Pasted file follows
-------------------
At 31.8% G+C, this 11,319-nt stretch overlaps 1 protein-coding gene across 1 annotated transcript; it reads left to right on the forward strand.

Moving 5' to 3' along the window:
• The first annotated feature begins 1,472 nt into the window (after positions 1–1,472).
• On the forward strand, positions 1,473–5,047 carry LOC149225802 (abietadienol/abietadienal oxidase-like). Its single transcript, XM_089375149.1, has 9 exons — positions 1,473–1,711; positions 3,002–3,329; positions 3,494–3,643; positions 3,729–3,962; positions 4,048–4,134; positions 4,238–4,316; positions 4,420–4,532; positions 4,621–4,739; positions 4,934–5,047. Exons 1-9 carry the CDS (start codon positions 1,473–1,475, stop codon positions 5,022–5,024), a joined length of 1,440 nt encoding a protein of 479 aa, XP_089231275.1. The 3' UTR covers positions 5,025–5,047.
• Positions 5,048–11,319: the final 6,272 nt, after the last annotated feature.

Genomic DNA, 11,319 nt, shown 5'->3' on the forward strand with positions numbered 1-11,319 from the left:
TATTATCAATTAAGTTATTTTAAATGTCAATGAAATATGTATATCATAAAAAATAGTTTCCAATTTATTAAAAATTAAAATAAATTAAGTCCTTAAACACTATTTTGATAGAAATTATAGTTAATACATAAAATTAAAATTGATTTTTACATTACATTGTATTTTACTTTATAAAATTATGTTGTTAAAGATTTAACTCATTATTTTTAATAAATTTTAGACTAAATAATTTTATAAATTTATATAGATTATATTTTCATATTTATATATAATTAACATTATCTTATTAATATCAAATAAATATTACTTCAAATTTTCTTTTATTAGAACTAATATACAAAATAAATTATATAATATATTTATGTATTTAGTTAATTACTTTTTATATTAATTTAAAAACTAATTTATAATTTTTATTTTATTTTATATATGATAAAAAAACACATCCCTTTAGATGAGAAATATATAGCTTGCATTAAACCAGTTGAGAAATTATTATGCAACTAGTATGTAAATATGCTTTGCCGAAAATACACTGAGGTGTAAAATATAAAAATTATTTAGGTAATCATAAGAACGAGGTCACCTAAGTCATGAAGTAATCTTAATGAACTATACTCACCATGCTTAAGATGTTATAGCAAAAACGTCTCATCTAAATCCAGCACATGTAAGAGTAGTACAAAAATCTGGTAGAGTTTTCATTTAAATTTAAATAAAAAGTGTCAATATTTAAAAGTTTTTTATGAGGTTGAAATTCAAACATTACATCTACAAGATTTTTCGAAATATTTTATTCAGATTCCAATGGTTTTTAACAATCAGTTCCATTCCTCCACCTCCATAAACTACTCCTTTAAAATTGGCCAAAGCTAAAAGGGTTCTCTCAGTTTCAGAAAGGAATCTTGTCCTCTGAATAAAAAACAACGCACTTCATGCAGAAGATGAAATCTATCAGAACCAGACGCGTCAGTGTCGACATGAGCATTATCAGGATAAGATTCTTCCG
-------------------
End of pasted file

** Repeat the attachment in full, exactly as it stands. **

At 31.8% G+C, this 11,319-nt stretch overlaps 1 protein-coding gene across 1 annotated transcript; it reads left to right on the forward strand.

Moving 5' to 3' along the window:
• The first annotated feature begins 1,472 nt into the window (after positions 1–1,472).
• On the forward strand, positions 1,473–5,047 carry LOC149225802 (abietadienol/abietadienal oxidase-like). Its single transcript, XM_089375149.1, has 9 exons — positions 1,473–1,711; positions 3,002–3,329; positions 3,494–3,643; positions 3,729–3,962; positions 4,048–4,134; positions 4,238–4,316; positions 4,420–4,532; positions 4,621–4,739; positions 4,934–5,047. Exons 1-9 carry the CDS (start codon positions 1,473–1,475, stop codon positions 5,022–5,024), a joined length of 1,440 nt encoding a protein of 479 aa, XP_089231275.1. The 3' UTR covers positions 5,025–5,047.
• Positions 5,048–11,319: the final 6,272 nt, after the last annotated feature.

Genomic DNA, 11,319 nt, shown 5'->3' on the forward strand with positions numbered 1-11,319 from the left:
TATTATCAATTAAGTTATTTTAAATGTCAATGAAATATGTATATCATAAAAAATAGTTTCCAATTTATTAAAAATTAAAATAAATTAAGTCCTTAAACACTATTTTGATAGAAATTATAGTTAATACATAAAATTAAAATTGATTTTTACATTACATTGTATTTTACTTTATAAAATTATGTTGTTAAAGATTTAACTCATTATTTTTAATAAATTTTAGACTAAATAATTTTATAAATTTATATAGATTATATTTTCATATTTATATATAATTAACATTATCTTATTAATATCAAATAAATATTACTTCAAATTTTCTTTTATTAGAACTAATATACAAAATAAATTATATAATATATTTATGTATTTAGTTAATTACTTTTTATATTAATTTAAAAACTAATTTATAATTTTTATTTTATTTTATATATGATAAAAAAACACATCCCTTTAGATGAGAAATATATAGCTTGCATTAAACCAGTTGAGAAATTATTATGCAACTAGTATGTAAATATGCTTTGCCGAAAATACACTGAGGTGTAAAATATAAAAATTATTTAGGTAATCATAAGAACGAGGTCACCTAAGTCATGAAGTAATCTTAATGAACTATACTCACCATGCTTAAGATGTTATAGCAAAAACGTCTCATCTAAATCCAGCACATGTAAGAGTAGTACAAAAATCTGGTAGAGTTTTCATTTAAATTTAAATAAAAAGTGTCAATATTTAAAAGTTTTTTATGAGGTTGAAATTCAAACATTACATCTACAAGATTTTTCGAAATATTTTATTCAGATTCCAATGGTTTTTAACAATCAGTTCCATTCCTCCACCTCCATAAACTACTCCTTTAAAATTGGCCAAAGCTAAAAGGGTTCTCTCAGTTTCAGAAAGGAATCTTGTCCTCTGAATAAAAAACAACGCACTTCATGCAGAAGATGAAATCTATCAGAACCAGACGCGTCAGTGTCGACATGAGCATTATCAGGATAAGATTCTTCCG